Friday, April 27, 2012
Health Care and Herpes
According to WebMD, herpes simplex viruses -- more commonly known as herpes -- are categorized into two types: herpes type 1 (HSV-1, or oral herpes) and herpes type 2 (HSV-2, or genital herpes). Most commonly, herpes type 1 causes sores around the mouth and lips (sometimes called fever blisters or cold sores). HSV-1 can cause genital herpes, but most cases of genital herpes are caused by herpes type 2. In HSV-2, the infected person may have sores around the genitals or rectum. Although HSV-2 sores may occur in other locations, these sores usually are found below the waist.
Although genital herpes used to almost always be caused by HSV-2 infection, HSV-1 is accounting for an increasing number of cases of genital herpes in developed countries, according to Avert.org. Only around 10-25 percent of people infected with HSV-2 are aware they have genital herpes. This is because genital herpes will often produce mild symptoms or no symptoms at all (asymptomatic infection). As a result, many cases of genital herpes go undiagnosed and frequently people unknowingly pass the virus on to their sexual partners. Genital herpes is passed on through skin contact with a person infected with the virus, most frequently during sexual intercourse. The virus affects the areas where it enters the body. This can occur during:
• vaginal sex
• anal sex
• oral sex (HSV-1 or HSV-2)
• kissing (HSV-1 only)
Herpes is most infectious during the period when itchy sores start to appear on the skin during an outbreak. But even if an outbreak causes no visible symptoms or breaks in the skin, there is still a risk of the virus being passed on to another person through skin contact. If symptoms do occur, they will usually appear 2 to 7 days after exposure and last 2 to 4 weeks. Both men and women may have one or more symptoms, including:
• Itching or tingling sensations in the genital or anal area;
• small fluid-filled blisters that burst leaving small painful sores;
• pain when passing urine over the open sores (especially in women);
• flu-like symptoms, including swollen glands or fever.
Subsequent outbreaks are usually milder and last for a shorter period of time, usually 3 to 5 days. The sores are fewer, smaller, less painful and heal more quickly, and there are no flu-like symptoms. Subsequent outbreaks, or primary outbreaks in people who have had the virus for some time but have previously been asymptomatic, usually occur during periods of stress or illness when the immune system is functioning less efficiently than normal, according to Avert.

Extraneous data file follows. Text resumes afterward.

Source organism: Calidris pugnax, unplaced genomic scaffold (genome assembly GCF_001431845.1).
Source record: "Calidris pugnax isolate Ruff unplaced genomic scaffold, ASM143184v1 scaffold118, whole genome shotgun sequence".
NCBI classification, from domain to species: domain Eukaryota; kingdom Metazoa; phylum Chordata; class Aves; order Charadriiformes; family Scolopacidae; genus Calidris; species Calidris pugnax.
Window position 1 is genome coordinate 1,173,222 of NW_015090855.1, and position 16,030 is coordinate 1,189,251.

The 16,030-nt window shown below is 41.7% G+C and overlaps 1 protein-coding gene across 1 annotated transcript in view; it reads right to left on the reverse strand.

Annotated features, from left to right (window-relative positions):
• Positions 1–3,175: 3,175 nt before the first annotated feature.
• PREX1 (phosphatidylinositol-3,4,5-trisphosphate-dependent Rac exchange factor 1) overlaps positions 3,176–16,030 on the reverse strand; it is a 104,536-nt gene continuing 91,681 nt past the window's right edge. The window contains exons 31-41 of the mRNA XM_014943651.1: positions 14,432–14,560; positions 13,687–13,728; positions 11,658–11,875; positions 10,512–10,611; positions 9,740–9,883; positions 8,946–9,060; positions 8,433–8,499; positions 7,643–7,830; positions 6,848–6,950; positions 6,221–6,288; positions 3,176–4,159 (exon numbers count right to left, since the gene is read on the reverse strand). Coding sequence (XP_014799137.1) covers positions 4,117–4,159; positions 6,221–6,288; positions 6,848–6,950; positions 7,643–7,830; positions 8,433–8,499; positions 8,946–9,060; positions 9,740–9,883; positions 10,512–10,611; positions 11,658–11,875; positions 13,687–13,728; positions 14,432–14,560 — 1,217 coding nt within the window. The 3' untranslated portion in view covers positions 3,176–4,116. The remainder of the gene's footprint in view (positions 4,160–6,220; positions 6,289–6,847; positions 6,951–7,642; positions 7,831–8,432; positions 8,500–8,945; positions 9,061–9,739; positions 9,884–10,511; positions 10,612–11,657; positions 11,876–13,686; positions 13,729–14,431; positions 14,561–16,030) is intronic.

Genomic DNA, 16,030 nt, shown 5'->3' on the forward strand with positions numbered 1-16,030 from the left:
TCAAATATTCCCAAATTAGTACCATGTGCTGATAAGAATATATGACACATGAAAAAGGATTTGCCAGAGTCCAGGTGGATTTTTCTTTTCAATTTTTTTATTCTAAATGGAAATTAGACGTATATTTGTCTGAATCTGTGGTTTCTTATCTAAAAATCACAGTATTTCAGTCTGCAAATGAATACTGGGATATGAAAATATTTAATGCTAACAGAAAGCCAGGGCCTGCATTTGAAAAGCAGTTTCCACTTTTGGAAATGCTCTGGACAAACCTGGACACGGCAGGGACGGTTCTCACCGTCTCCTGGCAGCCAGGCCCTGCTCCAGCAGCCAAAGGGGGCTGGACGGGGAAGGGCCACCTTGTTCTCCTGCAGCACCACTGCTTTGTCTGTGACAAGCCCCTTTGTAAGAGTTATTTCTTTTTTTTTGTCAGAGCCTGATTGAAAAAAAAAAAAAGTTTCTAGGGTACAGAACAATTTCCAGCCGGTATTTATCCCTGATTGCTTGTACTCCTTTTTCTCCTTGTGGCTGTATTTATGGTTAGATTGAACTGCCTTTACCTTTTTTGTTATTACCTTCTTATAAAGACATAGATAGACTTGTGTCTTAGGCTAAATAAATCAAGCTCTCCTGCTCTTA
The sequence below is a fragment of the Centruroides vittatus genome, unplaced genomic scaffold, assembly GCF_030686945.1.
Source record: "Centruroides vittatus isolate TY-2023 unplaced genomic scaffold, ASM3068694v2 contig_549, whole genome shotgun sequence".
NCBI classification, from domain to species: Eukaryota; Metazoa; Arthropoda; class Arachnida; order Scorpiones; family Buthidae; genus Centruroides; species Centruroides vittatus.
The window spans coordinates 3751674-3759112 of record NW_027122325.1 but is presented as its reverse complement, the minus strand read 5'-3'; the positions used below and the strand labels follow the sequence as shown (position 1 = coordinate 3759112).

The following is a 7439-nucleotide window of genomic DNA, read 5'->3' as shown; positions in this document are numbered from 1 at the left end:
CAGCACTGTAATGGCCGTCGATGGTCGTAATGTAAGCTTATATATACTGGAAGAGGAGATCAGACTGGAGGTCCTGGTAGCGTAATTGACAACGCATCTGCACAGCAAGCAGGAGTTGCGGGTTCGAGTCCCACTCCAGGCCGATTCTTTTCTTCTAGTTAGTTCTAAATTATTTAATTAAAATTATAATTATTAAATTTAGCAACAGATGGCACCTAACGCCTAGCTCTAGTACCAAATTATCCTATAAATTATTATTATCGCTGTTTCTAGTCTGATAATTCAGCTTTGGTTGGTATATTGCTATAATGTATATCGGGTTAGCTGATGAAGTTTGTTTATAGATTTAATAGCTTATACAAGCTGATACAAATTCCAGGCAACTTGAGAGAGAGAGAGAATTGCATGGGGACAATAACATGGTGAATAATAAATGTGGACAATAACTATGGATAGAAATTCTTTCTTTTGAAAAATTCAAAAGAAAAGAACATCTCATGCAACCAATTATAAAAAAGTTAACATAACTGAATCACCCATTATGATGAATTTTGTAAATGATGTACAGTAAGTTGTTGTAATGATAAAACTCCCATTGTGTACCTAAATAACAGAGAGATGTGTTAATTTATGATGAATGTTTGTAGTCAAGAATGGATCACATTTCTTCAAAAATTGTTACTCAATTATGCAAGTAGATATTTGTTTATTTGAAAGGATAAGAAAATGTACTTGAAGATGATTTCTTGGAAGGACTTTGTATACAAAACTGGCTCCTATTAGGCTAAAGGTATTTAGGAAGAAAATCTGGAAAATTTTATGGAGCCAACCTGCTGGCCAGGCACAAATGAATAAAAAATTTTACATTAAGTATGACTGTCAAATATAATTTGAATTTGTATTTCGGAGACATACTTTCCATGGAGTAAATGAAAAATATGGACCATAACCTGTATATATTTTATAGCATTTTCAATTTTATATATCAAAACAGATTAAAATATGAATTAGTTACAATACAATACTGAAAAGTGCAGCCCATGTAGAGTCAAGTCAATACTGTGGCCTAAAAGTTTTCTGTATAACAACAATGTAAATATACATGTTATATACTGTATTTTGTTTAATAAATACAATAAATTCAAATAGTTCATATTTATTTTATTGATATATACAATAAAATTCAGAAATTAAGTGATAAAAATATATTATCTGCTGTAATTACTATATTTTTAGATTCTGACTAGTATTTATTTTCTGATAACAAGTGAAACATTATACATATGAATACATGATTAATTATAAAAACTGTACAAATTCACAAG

Genital herpes, according to the Centers for Disease Control (CDC), is a sexually transmitted disease (STD) caused by the herpes simplex viruses type 1 (HSV-1) or type 2 (HSV-2). Most genital herpes is caused by HSV-2. Most individuals have no or only minimal signs or symptoms from HSV-1 or HSV-2 infection. When signs do occur, they typically appear as one or more blisters on or around the genitals or rectum. The blisters break, leaving tender ulcers (sores) that may take two to four weeks to heal the first time they occur. Typically, another outbreak can appear weeks or months after the first, but it almost always is less severe and shorter than the first outbreak. Although the infection can stay in the body indefinitely, the number of outbreaks tends to decrease over a period of years.
Results of a nationally representative study show that genital herpes infection is common in the United States. Nationwide, 16.2%, or about one out of six, people 14 to 49 years of age have genital HSV-2 infection. Over the past decade, the percentage of Americans with genital herpes infection in the U.S. has remained stable. Genital HSV-2 infection is more common in women (approximately one out of five women 14 to 49 years of age) than in men (about one out of nine men 14 to 49 years of age). Transmission from an infected male to his female partner is more likely than from an infected female to her male partner. A significant amount of information about this topic can be found at this site: http://www.cdc.gov/std/herpes/stdfact-herpes.htm
Herpes infections, no matter where they occur first, have a tendency to recur in more or less the same place. Such recurrences may happen often (for example, several times per year) or only occasionally (for example, once or twice a year), according to MedicineNet.com. After infection, the virus enters the nerve cells and travels up the nerve until it comes to a place called a ganglion. There, it lays quietly in a stage that is referred to as "dormant" or "latent." At times, the virus can become active and start replicating again and travel down the nerve to the skin, causing sores and blisters. The exact mechanism behind this is not clear, but it is known that some conditions seem to be associated with recurrences, including